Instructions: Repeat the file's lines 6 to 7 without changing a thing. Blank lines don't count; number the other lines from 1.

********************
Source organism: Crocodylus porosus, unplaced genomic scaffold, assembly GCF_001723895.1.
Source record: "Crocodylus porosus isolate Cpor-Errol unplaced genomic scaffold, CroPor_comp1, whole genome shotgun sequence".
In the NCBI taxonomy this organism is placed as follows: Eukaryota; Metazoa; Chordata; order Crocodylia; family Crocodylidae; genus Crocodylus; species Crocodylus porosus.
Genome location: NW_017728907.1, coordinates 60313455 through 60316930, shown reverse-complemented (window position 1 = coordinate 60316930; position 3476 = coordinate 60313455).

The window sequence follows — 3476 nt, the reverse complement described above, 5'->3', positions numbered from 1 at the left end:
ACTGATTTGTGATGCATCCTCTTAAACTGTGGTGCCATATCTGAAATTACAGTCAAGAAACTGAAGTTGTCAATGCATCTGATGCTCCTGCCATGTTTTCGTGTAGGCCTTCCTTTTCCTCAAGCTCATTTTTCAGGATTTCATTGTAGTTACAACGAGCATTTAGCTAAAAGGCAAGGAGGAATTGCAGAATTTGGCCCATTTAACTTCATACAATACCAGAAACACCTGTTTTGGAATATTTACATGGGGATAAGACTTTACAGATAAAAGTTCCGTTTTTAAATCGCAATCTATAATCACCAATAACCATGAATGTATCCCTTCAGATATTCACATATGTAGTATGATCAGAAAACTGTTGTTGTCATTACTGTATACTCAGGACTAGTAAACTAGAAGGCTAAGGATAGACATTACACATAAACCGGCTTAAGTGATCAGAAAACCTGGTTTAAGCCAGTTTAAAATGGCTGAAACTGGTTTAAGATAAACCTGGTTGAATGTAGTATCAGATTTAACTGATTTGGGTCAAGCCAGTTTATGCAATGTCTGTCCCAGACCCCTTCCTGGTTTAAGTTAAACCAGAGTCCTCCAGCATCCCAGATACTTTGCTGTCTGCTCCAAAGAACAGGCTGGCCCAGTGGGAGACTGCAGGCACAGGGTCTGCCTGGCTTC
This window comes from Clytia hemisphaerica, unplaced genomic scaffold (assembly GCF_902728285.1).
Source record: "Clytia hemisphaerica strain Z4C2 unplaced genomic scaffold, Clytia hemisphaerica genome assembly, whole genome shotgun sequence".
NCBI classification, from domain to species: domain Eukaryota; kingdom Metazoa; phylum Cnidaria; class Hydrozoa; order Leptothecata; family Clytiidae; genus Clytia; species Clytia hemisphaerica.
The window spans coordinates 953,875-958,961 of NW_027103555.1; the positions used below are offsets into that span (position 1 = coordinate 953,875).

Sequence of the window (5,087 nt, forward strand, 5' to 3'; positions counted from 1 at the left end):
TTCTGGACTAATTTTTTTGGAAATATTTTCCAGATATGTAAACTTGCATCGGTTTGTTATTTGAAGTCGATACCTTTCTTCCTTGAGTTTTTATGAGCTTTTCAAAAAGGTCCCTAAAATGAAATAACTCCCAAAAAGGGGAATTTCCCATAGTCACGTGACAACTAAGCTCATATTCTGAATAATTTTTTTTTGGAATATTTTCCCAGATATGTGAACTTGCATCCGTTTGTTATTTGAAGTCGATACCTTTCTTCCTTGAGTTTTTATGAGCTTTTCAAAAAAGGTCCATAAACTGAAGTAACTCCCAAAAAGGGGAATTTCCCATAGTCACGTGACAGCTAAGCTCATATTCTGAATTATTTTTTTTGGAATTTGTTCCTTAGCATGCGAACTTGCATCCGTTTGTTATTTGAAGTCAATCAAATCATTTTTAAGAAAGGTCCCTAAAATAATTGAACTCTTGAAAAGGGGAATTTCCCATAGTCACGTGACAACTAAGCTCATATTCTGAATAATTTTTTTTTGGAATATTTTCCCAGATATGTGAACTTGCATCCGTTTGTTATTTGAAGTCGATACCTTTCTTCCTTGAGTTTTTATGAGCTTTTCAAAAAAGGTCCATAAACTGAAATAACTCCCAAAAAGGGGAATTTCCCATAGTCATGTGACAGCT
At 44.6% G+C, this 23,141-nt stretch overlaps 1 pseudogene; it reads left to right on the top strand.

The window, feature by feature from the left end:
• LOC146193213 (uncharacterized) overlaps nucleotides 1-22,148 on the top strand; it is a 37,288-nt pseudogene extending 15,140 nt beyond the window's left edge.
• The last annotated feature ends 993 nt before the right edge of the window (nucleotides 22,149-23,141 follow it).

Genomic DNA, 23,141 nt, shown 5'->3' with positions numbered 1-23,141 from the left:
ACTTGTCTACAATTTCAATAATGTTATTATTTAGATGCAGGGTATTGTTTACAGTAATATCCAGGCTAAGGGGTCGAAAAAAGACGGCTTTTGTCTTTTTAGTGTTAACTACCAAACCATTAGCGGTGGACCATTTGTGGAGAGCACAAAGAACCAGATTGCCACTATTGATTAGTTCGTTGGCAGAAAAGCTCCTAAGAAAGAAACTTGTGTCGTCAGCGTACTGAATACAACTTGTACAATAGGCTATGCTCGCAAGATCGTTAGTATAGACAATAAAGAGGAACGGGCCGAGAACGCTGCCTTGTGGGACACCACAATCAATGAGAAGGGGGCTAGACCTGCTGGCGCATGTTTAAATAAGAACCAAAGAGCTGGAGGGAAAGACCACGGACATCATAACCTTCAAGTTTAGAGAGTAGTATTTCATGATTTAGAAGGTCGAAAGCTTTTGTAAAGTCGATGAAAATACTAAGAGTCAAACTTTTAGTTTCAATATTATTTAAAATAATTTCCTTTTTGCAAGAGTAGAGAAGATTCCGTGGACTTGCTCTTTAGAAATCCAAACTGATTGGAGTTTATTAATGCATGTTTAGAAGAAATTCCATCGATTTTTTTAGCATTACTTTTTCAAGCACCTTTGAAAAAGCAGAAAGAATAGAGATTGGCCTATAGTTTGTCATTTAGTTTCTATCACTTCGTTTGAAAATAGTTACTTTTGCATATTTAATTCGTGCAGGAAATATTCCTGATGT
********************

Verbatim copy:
ACTGATTTGTGATGCATCCTCTTAAACTGTGGTGCCATATCTGAAATTACAGTCAAGAAACTGAAGTTGTCAATGCATCTGATGCTCCTGCCATGTTTTCGTGTAGGCCTTCCTTTTCCTCAAGCTCATTTTTCAGGATTTCATTGTAGTTACAACGAGCATTTAGCTAAAAGGCAAGGAGGAATTGCAGAATTTGGCCCATTTAACTTCATACAATACCAGAAACACCTGTTTTGGAATATTTACATGGGGATAAGACTTTACAGATAAAAGTTCCGTTTTTAAATCGCAATCTATAATCACCAATAACCATGAATGTATCCCTTCAGATATTCACATATGTAGTATGATCAGAAAACTGTTGTTGTCATTACTGTATACTCAGGACTAGTAAACTAGAAGGCTAAGGATAGACATTACACATAAACCGGCTTAAGTGATCAGAAAACCTGGTTTAAGCCAGTTTAAAATGGCTGAAACTGGTTTAAGATAAACCTGGTTGAATGTAGTATCAGATTTAACTGATTTGGGTCAAGCCAGTTTATGCAATGTCTGTCCCAGACCCCTTCCTGGTTTAAGTTAAACCAGAGTCCTCCAGCATCCCAGATACTTTGCTGTCTGCTCCAAAGAACAGGCTGGCCCAGTGGGAGACTGCAGGCACAGGGTCTGCCTGGCTTC
This window comes from Clytia hemisphaerica, unplaced genomic scaffold (assembly GCF_902728285.1).